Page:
On June 8, 2022, the NIC said that the Protocol has since discontinued, while replying to an RTI filed by the Internet Freedom Foundation. However, the Protocol’s data collection practices have already faced flak for failing on ‘principles of legality, necessity and proportionality.’ Moreover, the response did not clarify how data collected until 2022 is being accessed, managed or deleted, “leaving privacy concerns largely unanswered.”

What’s the way forward?

Sonkar said that rather than worrying about companies’ access to data, the focus should be on how to ensure that companies do not misuse such data. He argued that it is often necessary to involve foreign players to “bridge the gap [in] the country’s economic, defence or infrastructure inefficiencies.”  Moreover, some companies are also subject to laws from their own country, which often require them to overridingly comply with their own domestic laws over that of, say, India.

“In that situation, if you don’t comply with the law, you could have penal consequences for not complying with them. In India we have this laws like that,” he said.

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Walking away from Aadhaar is also not an option considering many people are now reliant on the same for availing subsidies and benefits.

“I think the solution is instead to try and identify situations where it becomes an issue for foreign companies to have information, such as in countries where vendors exist and they are subject to laws which require sharing of information with the government. And we know that there is a potential risk that this government may misuse the information that is shared, such as in the context of quality defence possible,” said Sonkar.

Government should follow court guidelines: Shashank Mohan, Program Manager at the Centre for Communication Governance (CCG), told MediaNama that the Supreme Court in the Aadhaar judgment had clarified that “private entities shouldn’t have access to Aadhaar data.” The Supreme Court also said that before accessing biometric data even by the government, judicial authorisation must be a requirement.

“Such guidelines must be followed by the government,” he said.

These instances of government side-stepping make a strong case for creating laws relating to Aadhaar data. The latest such government document was the Digital Personal Data Protection (DPDP) Bill, 2022. MediaNama has created a comprehensive guide looking at various aspects of the Bill. Sadly, the Bill makes no mention of Aadhaar or any such sensitive data. In fact, the DPDP Bill appears to have removed safeguards for sensitive personal data.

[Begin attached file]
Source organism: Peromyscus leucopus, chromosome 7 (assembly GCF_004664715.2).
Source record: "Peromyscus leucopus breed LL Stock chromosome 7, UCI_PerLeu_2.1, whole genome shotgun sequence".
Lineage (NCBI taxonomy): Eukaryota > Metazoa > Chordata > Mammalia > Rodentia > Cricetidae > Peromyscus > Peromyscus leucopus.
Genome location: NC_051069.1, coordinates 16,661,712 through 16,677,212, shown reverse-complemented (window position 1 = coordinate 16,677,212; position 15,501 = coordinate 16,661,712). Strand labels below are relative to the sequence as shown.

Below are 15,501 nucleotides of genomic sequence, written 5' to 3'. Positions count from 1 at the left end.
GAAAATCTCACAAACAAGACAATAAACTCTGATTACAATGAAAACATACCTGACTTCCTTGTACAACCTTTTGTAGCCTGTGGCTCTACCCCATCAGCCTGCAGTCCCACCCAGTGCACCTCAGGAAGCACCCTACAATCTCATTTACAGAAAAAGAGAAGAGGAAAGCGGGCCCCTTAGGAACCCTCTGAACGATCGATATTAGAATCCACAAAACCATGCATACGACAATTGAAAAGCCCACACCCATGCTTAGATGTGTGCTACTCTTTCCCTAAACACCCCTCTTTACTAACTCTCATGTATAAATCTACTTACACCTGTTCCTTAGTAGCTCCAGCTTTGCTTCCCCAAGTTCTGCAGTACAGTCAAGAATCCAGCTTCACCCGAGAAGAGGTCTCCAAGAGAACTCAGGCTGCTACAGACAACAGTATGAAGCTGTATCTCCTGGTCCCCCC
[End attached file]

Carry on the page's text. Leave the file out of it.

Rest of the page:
What does the DPDP Bill say about sharing data with foreign companies? Well, nothing. In the 2021 version of the Bill, the Join Parliamentary Committee (JPC) suggested that “mirrored copies of sensitive and critical personal data” in foreign hands must be mandatorily brought to India within a specific time period. It advised that the Bill provide data localisation provisions once a Data Protection Authority (DPA) is established. It also suggested that the central government work on a separate data localisation policy.

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However, the DPDP Bill says nothing about data localisation. Companies can directly transfer data to the countries approved by the government. Worse still, it doesn’t even talk about personal data in the hands of foreign companies or list which countries can receive Indians’ data.

Chaitanya estimated that the plea will be submitted in the coming weeks. Despite the general indifference to the issue, he remains hopeful.

“If people have that awareness, people have enormous strength. Even now, if we wake up, it’s not too late. Let’s assume that data is safe with the Indian government for a moment. But first let us go ahead and nullify this agreement. It should be declared as null and void,” he said.

Doing so, will make it seem as though each and every individual has entered into contract. Considering that no consent was ever sought or given, this will mean that the provisions of the contract cannot be enforced.

Note: The headline was updated on November 22, 2022 at 4:55 PM to correct a grammatical error. The lead sentence was updated at 6:40 PM to correct the spelling of Advocate Chaitanya S.G. and the designation of Shashank Mohan.

This post is released under a CC-BY-SA 4.0 license. Please feel free to republish on your site, with attribution and a link. Adaptation and rewriting, though allowed, should be true to the original.

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Written By

I'm interested in the shaping and strengthening of rights in the digital space. I cover cybersecurity, platform regulation, gig worker economy. In my free time, I'm either binge-watching an anime or off on a hike.

MediaNama’s mission is to help build a digital ecosystem which is open, fair, global and competitive.